Reflection on the Netherlands
The Netherlands felt too good to be true. Cyclists are prioritized over cars. The bike infrastructure is safe and I never had to worry about a car hitting me. The lanes are clearly marked. The road signs are clear, even for those that do not understand Dutch, like me. However, sometimes one is not sure if a sign means that cyclists are being prioritized or if vehicles can run over cyclists, as is seen in Figure 1 below. The cherry on top? The Dutch have an almost car-free town, where cars are guests and should not enter the town unless they absolutely need to. For example, if mail is being delivered or if one resides in the town.
Figure 1. Cars are guests
Additionally, overall, I felt healthier while in the Netherlands. Beginning my day with biking made me feel energized and by biking all day, I felt more ready for bed. It was evident that cycling helped me sleep better at night.
How does design differ from the US?
Overall, the main difference in design is based on the fact that the Dutch prioritize cyclists. This has influenced their design choice of separation rather than integration of bikes and motor vehicles, as is seen in the United States. This separation causes cyclists to feel safer which yields a higher percentage of utilitarian cyclists. Not only do the Dutch aim for separation and safety, but they also take into account speed and distance. Roundabouts, speed bumps, curves, and narrow roads are examples of infrastructure that have been constructed in order to control speed. When cars are driving at a slow speed, cyclists feel safer to share the road with motor vehicles. On the other hand, in the Netherlands, cyclists and motor vehicles are typically separated when the speed limit for cars is significantly high than the average speed of a cyclist. The Dutch separate the two by having cycle tracks which are brick-red in color. They may also be grade-separated. In terms of distance, for longer distances, transit plays a huge role in that cyclists are able to carry their bikes on board trains. However, if a cyclist wishes to bike to a far destination, the infrastructure is accommodating in that bike infrastructure continues throughout the country.
In the United States, cars and bikes are integrated on roadways. This would not be as big of an issue if the speed of motor vehicles was not as if they are racing on the roads. In general, while in the Netherlands, I learned that separation is key for a safe and efficient transportation system. Pedestrians are separated from cyclists, who are separated from motor vehicles, which are separated from transit such as trams, metro lines, and trains. All in all, no matter how busy a road is, there is always room for cyclists, as can be seen in Figure 2 below.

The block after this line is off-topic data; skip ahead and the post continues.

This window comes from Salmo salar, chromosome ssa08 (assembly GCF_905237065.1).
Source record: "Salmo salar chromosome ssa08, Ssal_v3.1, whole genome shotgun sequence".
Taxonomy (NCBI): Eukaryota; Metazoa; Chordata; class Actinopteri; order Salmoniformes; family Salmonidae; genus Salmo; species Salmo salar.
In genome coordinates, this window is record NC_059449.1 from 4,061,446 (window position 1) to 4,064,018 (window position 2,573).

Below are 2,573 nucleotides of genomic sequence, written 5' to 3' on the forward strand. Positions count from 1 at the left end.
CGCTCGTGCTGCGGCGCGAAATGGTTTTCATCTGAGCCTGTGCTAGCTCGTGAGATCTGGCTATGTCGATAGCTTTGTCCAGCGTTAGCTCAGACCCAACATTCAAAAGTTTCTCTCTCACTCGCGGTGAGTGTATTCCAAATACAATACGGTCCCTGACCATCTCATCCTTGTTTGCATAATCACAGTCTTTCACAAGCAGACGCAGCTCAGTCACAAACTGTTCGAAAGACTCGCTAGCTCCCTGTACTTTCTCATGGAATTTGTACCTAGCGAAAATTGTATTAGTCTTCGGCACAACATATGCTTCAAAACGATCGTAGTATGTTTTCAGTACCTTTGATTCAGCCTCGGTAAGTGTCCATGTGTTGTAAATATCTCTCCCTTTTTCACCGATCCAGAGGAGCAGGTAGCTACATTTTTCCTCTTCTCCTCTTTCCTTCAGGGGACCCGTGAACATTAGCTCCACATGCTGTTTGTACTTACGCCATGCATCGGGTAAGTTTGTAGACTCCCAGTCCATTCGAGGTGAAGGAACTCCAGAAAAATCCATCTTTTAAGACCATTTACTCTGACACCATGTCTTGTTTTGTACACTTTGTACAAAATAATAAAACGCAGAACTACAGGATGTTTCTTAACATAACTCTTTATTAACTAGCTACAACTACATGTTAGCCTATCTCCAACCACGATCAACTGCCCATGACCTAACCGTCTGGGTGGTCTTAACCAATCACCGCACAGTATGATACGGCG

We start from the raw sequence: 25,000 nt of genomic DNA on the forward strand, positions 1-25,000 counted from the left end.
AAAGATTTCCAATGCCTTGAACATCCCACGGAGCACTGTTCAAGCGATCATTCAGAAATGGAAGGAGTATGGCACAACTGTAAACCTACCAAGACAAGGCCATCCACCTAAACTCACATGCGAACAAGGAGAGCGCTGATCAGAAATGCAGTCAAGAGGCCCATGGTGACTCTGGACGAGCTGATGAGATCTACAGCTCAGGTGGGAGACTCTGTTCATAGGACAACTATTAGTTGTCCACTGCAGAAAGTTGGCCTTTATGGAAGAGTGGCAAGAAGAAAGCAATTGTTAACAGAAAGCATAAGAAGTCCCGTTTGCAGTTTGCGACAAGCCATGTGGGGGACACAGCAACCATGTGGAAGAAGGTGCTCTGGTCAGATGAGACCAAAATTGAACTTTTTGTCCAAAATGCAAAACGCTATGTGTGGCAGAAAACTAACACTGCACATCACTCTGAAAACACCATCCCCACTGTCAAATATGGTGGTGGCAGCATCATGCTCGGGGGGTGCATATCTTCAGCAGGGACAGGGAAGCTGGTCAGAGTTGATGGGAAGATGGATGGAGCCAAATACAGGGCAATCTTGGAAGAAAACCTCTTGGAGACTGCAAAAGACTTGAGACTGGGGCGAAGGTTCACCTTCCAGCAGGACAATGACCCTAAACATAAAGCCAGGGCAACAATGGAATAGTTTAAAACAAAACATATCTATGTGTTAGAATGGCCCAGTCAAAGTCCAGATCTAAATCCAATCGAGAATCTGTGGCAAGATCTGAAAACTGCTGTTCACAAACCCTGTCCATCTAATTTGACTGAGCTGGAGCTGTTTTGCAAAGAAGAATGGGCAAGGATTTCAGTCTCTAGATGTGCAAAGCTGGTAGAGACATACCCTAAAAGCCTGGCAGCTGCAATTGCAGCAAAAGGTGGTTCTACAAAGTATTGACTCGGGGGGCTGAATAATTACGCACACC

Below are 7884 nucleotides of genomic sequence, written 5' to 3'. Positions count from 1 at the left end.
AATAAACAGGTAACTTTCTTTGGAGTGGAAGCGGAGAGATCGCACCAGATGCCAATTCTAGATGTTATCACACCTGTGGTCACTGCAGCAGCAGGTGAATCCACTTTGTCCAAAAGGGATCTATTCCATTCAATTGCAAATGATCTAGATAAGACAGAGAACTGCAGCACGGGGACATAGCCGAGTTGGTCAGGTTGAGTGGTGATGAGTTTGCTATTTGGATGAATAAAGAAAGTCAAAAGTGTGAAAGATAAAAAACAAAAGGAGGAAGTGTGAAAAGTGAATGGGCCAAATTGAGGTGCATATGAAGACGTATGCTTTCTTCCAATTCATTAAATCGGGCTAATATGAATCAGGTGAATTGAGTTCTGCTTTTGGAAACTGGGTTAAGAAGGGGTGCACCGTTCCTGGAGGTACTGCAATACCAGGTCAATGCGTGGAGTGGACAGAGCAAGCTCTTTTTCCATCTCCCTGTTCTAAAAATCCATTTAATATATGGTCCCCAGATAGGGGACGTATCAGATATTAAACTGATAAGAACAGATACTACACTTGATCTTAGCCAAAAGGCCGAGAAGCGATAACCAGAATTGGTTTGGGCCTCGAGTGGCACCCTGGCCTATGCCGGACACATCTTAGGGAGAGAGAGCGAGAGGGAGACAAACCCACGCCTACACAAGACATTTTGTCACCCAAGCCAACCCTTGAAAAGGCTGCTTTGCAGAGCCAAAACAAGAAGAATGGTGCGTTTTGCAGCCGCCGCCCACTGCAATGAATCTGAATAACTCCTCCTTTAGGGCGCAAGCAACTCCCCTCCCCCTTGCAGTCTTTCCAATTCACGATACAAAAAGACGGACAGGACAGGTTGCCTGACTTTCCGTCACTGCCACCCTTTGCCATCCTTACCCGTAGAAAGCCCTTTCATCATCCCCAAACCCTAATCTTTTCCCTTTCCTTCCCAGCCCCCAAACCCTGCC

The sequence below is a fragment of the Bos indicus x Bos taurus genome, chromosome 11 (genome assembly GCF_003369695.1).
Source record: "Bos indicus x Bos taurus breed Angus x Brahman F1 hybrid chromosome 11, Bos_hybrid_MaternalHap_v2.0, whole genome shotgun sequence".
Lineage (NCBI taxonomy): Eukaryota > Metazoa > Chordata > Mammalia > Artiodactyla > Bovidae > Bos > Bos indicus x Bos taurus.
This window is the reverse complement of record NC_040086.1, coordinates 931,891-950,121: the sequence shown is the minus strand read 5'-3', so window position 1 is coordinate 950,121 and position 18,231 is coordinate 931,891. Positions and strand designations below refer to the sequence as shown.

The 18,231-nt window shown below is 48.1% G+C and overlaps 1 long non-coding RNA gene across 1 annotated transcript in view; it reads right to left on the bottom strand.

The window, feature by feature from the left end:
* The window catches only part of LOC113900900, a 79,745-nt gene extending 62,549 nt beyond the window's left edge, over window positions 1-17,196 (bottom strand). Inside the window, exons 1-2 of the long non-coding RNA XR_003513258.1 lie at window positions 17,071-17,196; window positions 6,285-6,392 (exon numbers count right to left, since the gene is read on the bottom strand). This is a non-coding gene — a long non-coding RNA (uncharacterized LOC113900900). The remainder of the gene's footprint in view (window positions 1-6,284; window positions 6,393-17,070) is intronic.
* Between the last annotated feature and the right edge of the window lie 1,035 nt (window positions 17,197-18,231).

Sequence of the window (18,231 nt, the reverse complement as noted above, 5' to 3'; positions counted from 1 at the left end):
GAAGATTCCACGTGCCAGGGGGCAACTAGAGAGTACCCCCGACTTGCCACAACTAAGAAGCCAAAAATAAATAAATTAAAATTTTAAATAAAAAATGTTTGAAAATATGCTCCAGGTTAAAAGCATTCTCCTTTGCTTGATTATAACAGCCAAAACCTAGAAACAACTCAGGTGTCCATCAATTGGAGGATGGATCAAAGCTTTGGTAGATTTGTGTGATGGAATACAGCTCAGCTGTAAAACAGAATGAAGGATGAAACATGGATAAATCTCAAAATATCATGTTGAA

Figure 2. There is still space for cyclists
Culture and Design
The Dutch were tired of people, especially children, dying as a result of road accidents and thus fought and pushed for safer roads and alternative modes of transportation. The government listened to its citizens and moved towards biking and advocated for bike infrastructure that is safe and efficient for cyclists. This design has influenced Dutch culture in multiple ways. Because it is safe, efficient, and accommodating, people of all demographics can be seen biking in the Netherlands for any purpose. Dutch children bike to school, adults bike to work, and teens bike to visit their friends. While on a bike tour in Amsterdam, I remember learning that the Dutch strive to make bike infrastructure safe for an 8-year-old and an 80-year-old. This is because if it is safe for the young and the old, who are the most vulnerable, then it is also safe for everyone else.
Another important thing to note is that cars and fuel are more expensive in the Netherlands, which makes driving expensive and less-convenient than in the U.S. While in the Netherlands, I learned that it costs approximately 1000 euros to obtain a driver’s license in the Netherlands, which is drastically different from the $20 that it cost me to obtain mine in Atlanta, Georgia. Not only that, but the Netherlands is a small, flat country which makes it easier to bike than in the United States.
Finally, the Dutch are heavily influenced by the fact that most of the Netherlands lies below sea level. Therefore, they continuously strive to be a sustainable nation.
All in all, the Netherlands is a beautiful country with beautiful people and splendid bike infrastructure, and I am ecstatic to return one day. Admire the beauty and serenity as is seen in Figure 3 below.
Figure 3. Calmness of biking